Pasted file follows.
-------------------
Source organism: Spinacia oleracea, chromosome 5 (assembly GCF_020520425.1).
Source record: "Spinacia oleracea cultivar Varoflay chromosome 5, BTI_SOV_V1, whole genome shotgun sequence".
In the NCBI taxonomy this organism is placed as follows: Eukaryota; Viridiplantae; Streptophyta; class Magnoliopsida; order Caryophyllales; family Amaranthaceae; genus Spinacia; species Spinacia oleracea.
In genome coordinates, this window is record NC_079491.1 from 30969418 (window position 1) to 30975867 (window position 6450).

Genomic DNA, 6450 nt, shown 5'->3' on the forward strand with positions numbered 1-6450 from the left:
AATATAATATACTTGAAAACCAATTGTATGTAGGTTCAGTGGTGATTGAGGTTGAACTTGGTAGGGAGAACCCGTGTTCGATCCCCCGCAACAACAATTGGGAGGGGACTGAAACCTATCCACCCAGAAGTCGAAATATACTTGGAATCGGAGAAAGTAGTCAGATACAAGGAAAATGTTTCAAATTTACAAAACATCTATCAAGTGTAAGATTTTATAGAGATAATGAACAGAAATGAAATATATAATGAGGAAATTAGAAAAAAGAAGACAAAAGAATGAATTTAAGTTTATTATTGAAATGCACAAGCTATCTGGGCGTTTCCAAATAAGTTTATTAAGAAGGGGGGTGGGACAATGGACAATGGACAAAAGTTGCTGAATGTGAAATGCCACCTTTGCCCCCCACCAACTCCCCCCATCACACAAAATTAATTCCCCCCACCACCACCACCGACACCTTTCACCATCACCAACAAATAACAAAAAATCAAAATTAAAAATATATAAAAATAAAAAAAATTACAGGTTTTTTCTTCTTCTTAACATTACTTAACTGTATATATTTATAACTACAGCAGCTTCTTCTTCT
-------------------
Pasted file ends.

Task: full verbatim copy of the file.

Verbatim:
Source organism: Spinacia oleracea, chromosome 5 (assembly GCF_020520425.1).
Source record: "Spinacia oleracea cultivar Varoflay chromosome 5, BTI_SOV_V1, whole genome shotgun sequence".
In the NCBI taxonomy this organism is placed as follows: Eukaryota; Viridiplantae; Streptophyta; class Magnoliopsida; order Caryophyllales; family Amaranthaceae; genus Spinacia; species Spinacia oleracea.
In genome coordinates, this window is record NC_079491.1 from 30969418 (window position 1) to 30975867 (window position 6450).

Genomic DNA, 6450 nt, shown 5'->3' on the forward strand with positions numbered 1-6450 from the left:
AATATAATATACTTGAAAACCAATTGTATGTAGGTTCAGTGGTGATTGAGGTTGAACTTGGTAGGGAGAACCCGTGTTCGATCCCCCGCAACAACAATTGGGAGGGGACTGAAACCTATCCACCCAGAAGTCGAAATATACTTGGAATCGGAGAAAGTAGTCAGATACAAGGAAAATGTTTCAAATTTACAAAACATCTATCAAGTGTAAGATTTTATAGAGATAATGAACAGAAATGAAATATATAATGAGGAAATTAGAAAAAAGAAGACAAAAGAATGAATTTAAGTTTATTATTGAAATGCACAAGCTATCTGGGCGTTTCCAAATAAGTTTATTAAGAAGGGGGGTGGGACAATGGACAATGGACAAAAGTTGCTGAATGTGAAATGCCACCTTTGCCCCCCACCAACTCCCCCCATCACACAAAATTAATTCCCCCCACCACCACCACCGACACCTTTCACCATCACCAACAAATAACAAAAAATCAAAATTAAAAATATATAAAAATAAAAAAAATTACAGGTTTTTTCTTCTTCTTAACATTACTTAACTGTATATATTTATAACTACAGCAGCTTCTTCTTCT